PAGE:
Artificial Intelligence and the Job Market
In 2005, Dr. Daniel Clancy left a career in the National Aeronautics and Space Administration (NASA), joining Google as engineer director for Google Book Search. He explained, “When I began studying, I thought about things like AI and parallel programming but chose AI because it lends itself to different disciplines, including cognitive science, computers, and even philosophy. AI attracted me because it was asking some interesting questions about intelligence.” Dr. Clancy received his Ph.D. at the University of Texas at Austin in 1997 and then sought a job in research. After some deliberation, he selected a position at NASA.
“When I joined, NASA was rebuilding their AI capabilities … I joined NASA during their remote agent experiment, the first sort of AI-appliance-based software that received a fair amount of notoriety. We put a team together to build the software architecture for the Cassini orbital insertion. In most space flights, there's a detailed command sequence, but if the environment behaves differently than expected, the command sequence could break. You'd need to start over again, which was problematic for robotic missions.”
Based on his success with Cassini, Dr. Clancy and his team went to work on Deep Space One, an experimental satellite. In addition to the AI technology to direct the satellite, it contained nine other experiments. “The idea was to give the spacecraft high-level goals,” Dr. Clancy said, “[and use AI to] let the spacecraft figure out for itself how to accomplish those goals, when to do [them], and [how to] maximize resources. System Health Management (SHM) was a [program] that included monitoring the spacecraft, finding a problem, and understanding how to handle recovery action.”
Soon after joining NASA, Dr. Clancy recognized he had a set of skills that extended beyond research, so he began seeking a role in management. “As opposed to being the person sitting there writing the code and figuring out algorithms, the contribution that most distinguished myself was [both my] technical skills [and] my ability to communicate and manage.”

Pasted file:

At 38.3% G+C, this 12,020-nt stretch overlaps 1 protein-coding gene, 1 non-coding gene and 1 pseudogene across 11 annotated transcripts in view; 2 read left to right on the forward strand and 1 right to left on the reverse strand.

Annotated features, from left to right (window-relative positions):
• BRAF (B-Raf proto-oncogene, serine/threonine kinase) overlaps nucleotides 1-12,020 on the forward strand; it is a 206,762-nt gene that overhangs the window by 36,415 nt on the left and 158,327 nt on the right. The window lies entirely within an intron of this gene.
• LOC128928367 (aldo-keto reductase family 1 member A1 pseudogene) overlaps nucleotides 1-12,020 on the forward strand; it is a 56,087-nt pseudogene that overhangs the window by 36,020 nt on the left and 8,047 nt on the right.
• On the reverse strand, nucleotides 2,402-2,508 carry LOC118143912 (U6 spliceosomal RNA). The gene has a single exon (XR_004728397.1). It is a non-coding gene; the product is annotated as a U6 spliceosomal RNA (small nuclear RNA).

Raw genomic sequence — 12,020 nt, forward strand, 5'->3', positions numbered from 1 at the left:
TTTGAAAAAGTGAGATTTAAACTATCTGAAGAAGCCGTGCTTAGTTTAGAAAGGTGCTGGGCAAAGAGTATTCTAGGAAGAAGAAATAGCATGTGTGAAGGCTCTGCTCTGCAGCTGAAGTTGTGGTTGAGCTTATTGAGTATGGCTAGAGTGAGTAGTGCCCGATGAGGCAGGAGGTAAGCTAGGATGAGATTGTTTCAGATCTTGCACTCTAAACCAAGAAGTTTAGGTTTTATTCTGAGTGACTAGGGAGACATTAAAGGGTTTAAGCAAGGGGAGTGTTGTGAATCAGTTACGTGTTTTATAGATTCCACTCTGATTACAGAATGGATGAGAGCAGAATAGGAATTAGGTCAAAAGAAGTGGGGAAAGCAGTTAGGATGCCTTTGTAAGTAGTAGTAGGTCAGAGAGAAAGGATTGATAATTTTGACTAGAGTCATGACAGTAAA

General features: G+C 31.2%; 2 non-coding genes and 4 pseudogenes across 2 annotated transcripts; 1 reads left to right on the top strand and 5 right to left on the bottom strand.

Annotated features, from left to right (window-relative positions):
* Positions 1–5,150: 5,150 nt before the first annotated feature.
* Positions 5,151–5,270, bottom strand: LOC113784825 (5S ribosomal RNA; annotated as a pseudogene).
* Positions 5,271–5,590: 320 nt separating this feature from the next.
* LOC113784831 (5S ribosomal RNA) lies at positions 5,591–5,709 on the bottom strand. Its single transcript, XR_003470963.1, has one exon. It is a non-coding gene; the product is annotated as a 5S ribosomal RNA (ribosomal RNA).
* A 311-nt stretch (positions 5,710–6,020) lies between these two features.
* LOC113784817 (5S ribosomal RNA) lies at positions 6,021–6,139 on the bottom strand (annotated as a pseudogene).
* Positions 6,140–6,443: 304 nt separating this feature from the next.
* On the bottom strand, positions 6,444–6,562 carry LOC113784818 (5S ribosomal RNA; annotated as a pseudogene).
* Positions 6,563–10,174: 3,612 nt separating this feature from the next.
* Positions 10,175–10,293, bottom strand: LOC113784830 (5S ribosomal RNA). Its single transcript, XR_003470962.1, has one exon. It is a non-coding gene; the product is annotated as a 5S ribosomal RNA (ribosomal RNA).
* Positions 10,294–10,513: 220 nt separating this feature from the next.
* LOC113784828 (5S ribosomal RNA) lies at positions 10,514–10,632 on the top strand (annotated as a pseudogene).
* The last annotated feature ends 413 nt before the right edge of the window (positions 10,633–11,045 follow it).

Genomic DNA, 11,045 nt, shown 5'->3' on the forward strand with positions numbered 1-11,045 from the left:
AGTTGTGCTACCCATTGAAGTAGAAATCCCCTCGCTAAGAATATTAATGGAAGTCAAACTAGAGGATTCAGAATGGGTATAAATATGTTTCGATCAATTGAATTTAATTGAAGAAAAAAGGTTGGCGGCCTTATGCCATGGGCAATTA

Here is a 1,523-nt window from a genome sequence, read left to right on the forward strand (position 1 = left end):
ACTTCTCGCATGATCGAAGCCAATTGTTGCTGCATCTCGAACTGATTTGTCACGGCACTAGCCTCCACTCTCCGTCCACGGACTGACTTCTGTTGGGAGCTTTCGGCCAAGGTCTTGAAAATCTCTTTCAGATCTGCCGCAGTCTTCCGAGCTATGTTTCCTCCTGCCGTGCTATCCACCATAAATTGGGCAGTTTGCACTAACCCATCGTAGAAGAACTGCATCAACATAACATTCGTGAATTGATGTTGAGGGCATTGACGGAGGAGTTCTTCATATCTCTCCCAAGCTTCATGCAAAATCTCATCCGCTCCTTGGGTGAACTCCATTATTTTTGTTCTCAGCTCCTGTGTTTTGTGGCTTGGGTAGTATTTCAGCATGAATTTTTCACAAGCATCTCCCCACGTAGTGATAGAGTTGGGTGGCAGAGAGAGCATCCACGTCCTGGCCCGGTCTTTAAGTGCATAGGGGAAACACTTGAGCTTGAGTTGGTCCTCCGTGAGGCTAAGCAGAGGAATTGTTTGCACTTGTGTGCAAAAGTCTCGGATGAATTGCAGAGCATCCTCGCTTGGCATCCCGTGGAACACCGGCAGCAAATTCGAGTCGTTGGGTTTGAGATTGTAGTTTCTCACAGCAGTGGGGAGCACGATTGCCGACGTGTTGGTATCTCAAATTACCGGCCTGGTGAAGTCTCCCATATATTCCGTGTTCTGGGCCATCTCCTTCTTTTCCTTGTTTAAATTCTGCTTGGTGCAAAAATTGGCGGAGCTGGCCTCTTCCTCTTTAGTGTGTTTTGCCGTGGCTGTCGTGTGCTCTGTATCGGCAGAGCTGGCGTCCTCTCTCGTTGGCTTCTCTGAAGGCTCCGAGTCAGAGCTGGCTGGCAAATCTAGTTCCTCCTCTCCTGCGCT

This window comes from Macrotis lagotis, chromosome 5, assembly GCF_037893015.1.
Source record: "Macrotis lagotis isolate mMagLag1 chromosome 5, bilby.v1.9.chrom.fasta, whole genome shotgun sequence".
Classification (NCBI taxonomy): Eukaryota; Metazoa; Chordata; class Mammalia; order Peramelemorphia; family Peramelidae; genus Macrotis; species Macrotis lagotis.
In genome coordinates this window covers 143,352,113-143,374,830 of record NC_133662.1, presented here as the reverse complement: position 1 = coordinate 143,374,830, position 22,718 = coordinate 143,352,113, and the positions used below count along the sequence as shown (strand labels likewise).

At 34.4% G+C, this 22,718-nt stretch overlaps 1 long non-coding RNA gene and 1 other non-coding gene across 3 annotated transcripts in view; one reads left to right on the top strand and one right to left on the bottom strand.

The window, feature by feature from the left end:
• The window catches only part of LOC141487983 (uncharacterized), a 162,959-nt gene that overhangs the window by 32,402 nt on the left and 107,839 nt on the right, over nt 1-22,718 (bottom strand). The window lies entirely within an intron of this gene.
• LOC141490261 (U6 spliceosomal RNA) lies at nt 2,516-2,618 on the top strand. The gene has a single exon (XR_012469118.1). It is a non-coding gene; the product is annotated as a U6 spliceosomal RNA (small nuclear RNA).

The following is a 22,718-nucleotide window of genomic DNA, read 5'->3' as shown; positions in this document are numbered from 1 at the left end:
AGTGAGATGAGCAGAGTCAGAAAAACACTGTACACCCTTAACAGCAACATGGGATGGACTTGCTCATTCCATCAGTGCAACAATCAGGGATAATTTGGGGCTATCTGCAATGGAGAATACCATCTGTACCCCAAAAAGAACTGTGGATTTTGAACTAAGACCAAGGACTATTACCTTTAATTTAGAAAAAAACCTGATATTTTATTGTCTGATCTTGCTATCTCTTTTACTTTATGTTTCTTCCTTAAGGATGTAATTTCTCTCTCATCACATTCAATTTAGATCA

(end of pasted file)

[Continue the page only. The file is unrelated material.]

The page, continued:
His proposals on further uses of the SHM in the space shuttle led him to become a team leader; eventually he directed the Computer Sciences Division. There, he oversaw the work of more than 300 researchers, most of whom did AI work. Dr. Clancy said one of his biggest accomplishments was getting AI technology included in the Mars Rover mission. “After the mission,” he said, “scientists said they yielded 30 percent more information because our software led to greater efficiency aboard the craft.”
After seven years with NASA, Dr. Clancy recognized it might be time to move on; he felt he had done all he could within NASA. “I believe all of us are driven by the desire to have an impact in the world, on our lives, with our friends. One reason I went into research was a leveraged impact. My leveraged impact was as much managing and building strong teams [as it was] articulating what needed to be done.”
He selected a position at Google because he was driven by the service that the search engine had become. “At its heart, Google's a technology company, not just an Internet company,” Dr. Clancy explained. “Given an opportunity, Google would focus on how innovation would solve the problem. For example, Book Search solved a problem. It's an ambitious, long-term endeavor, sort of Google's ‘moon’ shot, and not the type of thing Internet companies engage in. This is really a five- to ten-year vision; to make the world's printed content searchable online.”
When Google began its print initiative, scanning technology proved prohibitively expensive, so it set its researchers to work on developing a new method for scanning. Dr. Clancy arrived after the new technology had proven itself successful. His job was to develop ways to “scale” the technology to handle larger amounts of print in order to accomplish Google's long-term goal.
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